The Foreground Block

In wildlife photography, everyone craves for that fantastic creamy smooth background.

Comments such as 

  • Lovely Bokeh
  • What a background
  • Smooth BG
  • Clean nice BG

do the rounds of social media every minute. I have also met a lot of photographers claiming that they are known for the smooth backgrounds their images have. 

Well, truth be told I don’t have anything against the clean backgrounds but there is no harm talking a little about an impactful blurry foreground either. Foregrounds are much trickier to deal than background and thus are probably one of the most unexplored facets of wildlife photography. They are more challenging in terms of visualizing the image and have the power to completely ruin images as well if not used well.

To start the process of including this in your thought process, when shooting a common subject next time, take a look at your surroundings and check if there is something in the foreground that can be used to add depth and value to the image. For e.g. take a look at the image of the Black Capped Night Heron below. It was a standard image until I found this tiny hole in a bush through which I could see the bird. I tried to include that hole as an out of focus element in the image and it suddenly gave a whole new dimension/perspective to it.

 There are just a couple of things that one needs to keep in mind

  1. Make sure the foreground object is very close to you so that you render it as blur as possible
  2. Make sure that the object does not appear as a solid contrasting blob. That would be a recipe for bad images
  3. Keep that aperture wide open to take advantage of the bokeh.
  4. With a froeround almost blocking your view, AF becomes challenging and a lot of times you will have to help your camera by manually assisting it with the focus dial.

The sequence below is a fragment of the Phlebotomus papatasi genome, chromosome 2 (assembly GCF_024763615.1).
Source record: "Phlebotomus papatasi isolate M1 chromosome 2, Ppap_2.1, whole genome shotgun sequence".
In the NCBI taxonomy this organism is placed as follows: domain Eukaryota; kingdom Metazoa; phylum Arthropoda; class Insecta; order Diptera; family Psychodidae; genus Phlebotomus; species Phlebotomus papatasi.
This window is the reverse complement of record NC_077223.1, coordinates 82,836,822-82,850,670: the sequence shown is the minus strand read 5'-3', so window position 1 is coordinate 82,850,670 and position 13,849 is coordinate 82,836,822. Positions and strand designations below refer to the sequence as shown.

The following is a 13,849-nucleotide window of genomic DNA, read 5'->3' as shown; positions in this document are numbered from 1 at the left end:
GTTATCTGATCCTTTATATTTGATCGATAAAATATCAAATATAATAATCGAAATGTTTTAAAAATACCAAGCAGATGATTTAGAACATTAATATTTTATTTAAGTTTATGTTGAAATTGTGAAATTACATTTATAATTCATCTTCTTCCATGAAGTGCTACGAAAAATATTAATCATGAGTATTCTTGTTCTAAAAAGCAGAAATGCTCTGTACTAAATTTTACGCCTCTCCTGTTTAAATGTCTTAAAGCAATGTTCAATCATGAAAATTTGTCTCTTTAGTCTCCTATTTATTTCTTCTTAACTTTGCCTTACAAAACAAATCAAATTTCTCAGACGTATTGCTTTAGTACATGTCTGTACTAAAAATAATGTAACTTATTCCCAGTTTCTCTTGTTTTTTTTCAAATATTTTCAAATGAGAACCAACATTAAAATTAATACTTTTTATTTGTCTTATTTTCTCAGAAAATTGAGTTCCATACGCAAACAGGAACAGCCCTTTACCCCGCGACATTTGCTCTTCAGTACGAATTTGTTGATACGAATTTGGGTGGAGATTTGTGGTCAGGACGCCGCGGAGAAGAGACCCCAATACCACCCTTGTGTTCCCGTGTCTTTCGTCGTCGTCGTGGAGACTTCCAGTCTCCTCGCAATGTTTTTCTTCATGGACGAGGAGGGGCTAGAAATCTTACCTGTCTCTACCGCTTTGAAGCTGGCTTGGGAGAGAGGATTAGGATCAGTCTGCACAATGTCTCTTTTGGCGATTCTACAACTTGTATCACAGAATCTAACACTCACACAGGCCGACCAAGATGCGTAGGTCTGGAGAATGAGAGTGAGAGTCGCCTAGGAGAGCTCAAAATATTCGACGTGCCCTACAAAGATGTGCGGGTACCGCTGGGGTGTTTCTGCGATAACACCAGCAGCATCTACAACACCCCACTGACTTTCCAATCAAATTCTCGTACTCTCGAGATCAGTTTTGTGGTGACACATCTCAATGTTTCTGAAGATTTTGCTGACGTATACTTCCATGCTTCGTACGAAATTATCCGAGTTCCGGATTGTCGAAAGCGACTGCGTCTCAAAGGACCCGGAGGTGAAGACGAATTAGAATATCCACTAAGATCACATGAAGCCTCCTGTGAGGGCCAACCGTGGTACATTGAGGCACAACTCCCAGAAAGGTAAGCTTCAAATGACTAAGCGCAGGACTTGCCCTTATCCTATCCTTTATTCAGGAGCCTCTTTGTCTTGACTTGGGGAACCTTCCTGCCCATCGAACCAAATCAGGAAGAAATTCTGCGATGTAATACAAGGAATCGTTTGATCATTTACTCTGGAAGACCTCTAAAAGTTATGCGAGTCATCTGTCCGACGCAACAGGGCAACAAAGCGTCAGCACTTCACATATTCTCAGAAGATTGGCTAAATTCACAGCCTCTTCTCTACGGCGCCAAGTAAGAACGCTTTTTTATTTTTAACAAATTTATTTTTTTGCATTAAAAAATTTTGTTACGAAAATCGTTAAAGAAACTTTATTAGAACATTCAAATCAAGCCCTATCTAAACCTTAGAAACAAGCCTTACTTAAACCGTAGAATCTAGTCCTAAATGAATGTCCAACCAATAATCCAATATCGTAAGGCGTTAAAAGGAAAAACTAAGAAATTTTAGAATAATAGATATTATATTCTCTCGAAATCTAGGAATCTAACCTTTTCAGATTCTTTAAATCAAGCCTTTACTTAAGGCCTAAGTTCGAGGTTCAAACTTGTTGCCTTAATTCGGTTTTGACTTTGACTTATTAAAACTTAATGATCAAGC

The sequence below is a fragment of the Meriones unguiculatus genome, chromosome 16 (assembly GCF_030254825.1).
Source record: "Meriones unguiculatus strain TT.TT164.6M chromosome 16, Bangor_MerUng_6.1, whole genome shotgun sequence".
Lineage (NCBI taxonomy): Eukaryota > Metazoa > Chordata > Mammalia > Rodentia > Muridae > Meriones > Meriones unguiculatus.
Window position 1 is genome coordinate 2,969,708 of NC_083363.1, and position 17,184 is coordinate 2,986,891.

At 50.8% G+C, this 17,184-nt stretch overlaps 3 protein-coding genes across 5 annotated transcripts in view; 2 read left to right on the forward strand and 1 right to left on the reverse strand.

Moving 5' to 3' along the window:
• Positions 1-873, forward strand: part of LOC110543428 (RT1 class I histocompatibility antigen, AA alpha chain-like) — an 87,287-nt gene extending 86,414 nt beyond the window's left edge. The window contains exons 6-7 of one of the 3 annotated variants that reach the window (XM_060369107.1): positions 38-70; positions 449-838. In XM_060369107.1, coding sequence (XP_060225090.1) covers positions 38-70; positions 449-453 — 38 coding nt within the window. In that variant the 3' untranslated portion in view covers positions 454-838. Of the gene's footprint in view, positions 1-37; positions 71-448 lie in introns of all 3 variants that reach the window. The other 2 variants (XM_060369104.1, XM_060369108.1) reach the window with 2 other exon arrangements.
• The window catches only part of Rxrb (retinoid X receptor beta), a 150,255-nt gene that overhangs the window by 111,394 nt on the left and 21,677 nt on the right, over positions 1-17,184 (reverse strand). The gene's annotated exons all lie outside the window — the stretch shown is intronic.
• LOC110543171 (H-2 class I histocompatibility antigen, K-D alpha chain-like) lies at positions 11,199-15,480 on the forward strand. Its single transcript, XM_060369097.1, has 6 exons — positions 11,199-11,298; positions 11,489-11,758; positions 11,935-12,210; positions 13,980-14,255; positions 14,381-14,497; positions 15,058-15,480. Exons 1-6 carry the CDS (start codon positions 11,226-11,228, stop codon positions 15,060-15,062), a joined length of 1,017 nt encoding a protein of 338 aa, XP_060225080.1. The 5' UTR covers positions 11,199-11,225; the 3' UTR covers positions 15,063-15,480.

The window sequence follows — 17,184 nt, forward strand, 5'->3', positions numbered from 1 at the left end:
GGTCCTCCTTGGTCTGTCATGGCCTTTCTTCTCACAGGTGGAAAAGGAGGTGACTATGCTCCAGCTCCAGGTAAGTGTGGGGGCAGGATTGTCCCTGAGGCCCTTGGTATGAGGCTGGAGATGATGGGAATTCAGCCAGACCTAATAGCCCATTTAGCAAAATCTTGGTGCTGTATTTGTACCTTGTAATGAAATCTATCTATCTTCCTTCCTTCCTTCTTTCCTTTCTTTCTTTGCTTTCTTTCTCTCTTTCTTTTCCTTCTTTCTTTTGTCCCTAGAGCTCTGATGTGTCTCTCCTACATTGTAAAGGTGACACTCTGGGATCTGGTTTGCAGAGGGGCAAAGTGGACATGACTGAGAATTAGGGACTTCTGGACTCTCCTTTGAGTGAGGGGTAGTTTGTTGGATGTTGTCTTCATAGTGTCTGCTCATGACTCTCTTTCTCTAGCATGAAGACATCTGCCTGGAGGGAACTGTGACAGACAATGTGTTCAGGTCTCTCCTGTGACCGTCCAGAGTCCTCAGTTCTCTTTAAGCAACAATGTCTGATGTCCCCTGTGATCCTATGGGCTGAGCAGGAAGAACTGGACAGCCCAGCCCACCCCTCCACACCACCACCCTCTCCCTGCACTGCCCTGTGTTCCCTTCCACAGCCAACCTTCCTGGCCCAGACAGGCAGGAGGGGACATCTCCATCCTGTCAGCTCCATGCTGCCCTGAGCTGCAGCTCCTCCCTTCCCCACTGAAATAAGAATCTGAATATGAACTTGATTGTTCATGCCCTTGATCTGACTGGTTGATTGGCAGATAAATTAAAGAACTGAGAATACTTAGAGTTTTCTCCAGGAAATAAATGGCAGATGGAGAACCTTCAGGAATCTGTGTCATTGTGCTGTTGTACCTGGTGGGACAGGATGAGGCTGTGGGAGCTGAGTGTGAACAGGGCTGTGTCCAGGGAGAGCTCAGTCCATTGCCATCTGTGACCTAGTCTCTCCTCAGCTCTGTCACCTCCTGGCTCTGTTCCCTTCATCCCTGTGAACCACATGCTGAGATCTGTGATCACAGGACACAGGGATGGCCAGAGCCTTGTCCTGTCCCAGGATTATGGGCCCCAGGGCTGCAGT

The Steppe Eagle here is a result of such an attempt as well. If you have been to Jorbeed, you would know how easy it is to get portraits of Steppe Eagles. Sometimes I feel that if I close my eyes and just randomly point the camera somewhere, I might get a steppe eagle image, they are that numerous there in the right season. Well, so next time you head out to Jorbeed, do try to make use of the low shrubs that abound the place…Some might work, many won’t but it’s always good to get one that works. 

Here are a couple more from the birding world where I got a chance to experiment with the foregrounds

Generally we avoid too much of foreground elements in wildlife photography but think a little differently and use that foreground to your advantage if possible. 

Take a look at the following example of a couple of my friends at Bharatpur. This one was purely clicked with this blog in mind 🙂

Thanks Sanjoy, Illias and Rajiv Sir for being my subjects here..

So go ahead, visit your most known place and search for foregrounds to help you

I hope these blog are helpful guys. If there is absolutely anything that you want to know more about, please feel free to comment or drop me a message and I’ll cover it in a blog post soon.

 

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This entry was posted in About Birds, Advanced Photography Tips, Fieldcraft, Tutorials and tagged , , , , , , , , , , , , , .

One Comment

  1. Richa April 24, 2017 at 6:25 am #

    Very informative Rahul. Thanks for sharing.

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